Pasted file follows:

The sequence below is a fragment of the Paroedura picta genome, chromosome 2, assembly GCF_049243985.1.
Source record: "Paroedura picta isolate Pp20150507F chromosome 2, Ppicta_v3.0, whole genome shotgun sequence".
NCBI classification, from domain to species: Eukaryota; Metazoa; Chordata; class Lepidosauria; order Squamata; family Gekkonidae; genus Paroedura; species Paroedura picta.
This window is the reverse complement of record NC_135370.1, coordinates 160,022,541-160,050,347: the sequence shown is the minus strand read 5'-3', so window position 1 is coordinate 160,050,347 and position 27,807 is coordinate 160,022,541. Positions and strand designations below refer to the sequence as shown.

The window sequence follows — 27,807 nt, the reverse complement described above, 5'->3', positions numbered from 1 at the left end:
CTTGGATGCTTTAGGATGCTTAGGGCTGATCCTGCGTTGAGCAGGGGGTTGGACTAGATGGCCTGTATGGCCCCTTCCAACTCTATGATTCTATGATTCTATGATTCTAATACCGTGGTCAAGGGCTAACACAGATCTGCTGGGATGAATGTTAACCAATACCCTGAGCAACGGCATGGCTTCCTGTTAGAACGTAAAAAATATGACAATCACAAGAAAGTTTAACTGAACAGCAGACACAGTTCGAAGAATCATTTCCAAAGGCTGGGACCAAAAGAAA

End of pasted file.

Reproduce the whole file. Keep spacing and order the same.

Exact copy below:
The sequence below is a fragment of the Paroedura picta genome, chromosome 2, assembly GCF_049243985.1.
Source record: "Paroedura picta isolate Pp20150507F chromosome 2, Ppicta_v3.0, whole genome shotgun sequence".
NCBI classification, from domain to species: Eukaryota; Metazoa; Chordata; class Lepidosauria; order Squamata; family Gekkonidae; genus Paroedura; species Paroedura picta.
This window is the reverse complement of record NC_135370.1, coordinates 160,022,541-160,050,347: the sequence shown is the minus strand read 5'-3', so window position 1 is coordinate 160,050,347 and position 27,807 is coordinate 160,022,541. Positions and strand designations below refer to the sequence as shown.

The window sequence follows — 27,807 nt, the reverse complement described above, 5'->3', positions numbered from 1 at the left end:
CTTGGATGCTTTAGGATGCTTAGGGCTGATCCTGCGTTGAGCAGGGGGTTGGACTAGATGGCCTGTATGGCCCCTTCCAACTCTATGATTCTATGATTCTATGATTCTAATACCGTGGTCAAGGGCTAACACAGATCTGCTGGGATGAATGTTAACCAATACCCTGAGCAACGGCATGGCTTCCTGTTAGAACGTAAAAAATATGACAATCACAAGAAAGTTTAACTGAACAGCAGACACAGTTCGAAGAATCATTTCCAAAGGCTGGGACCAAAAGAAA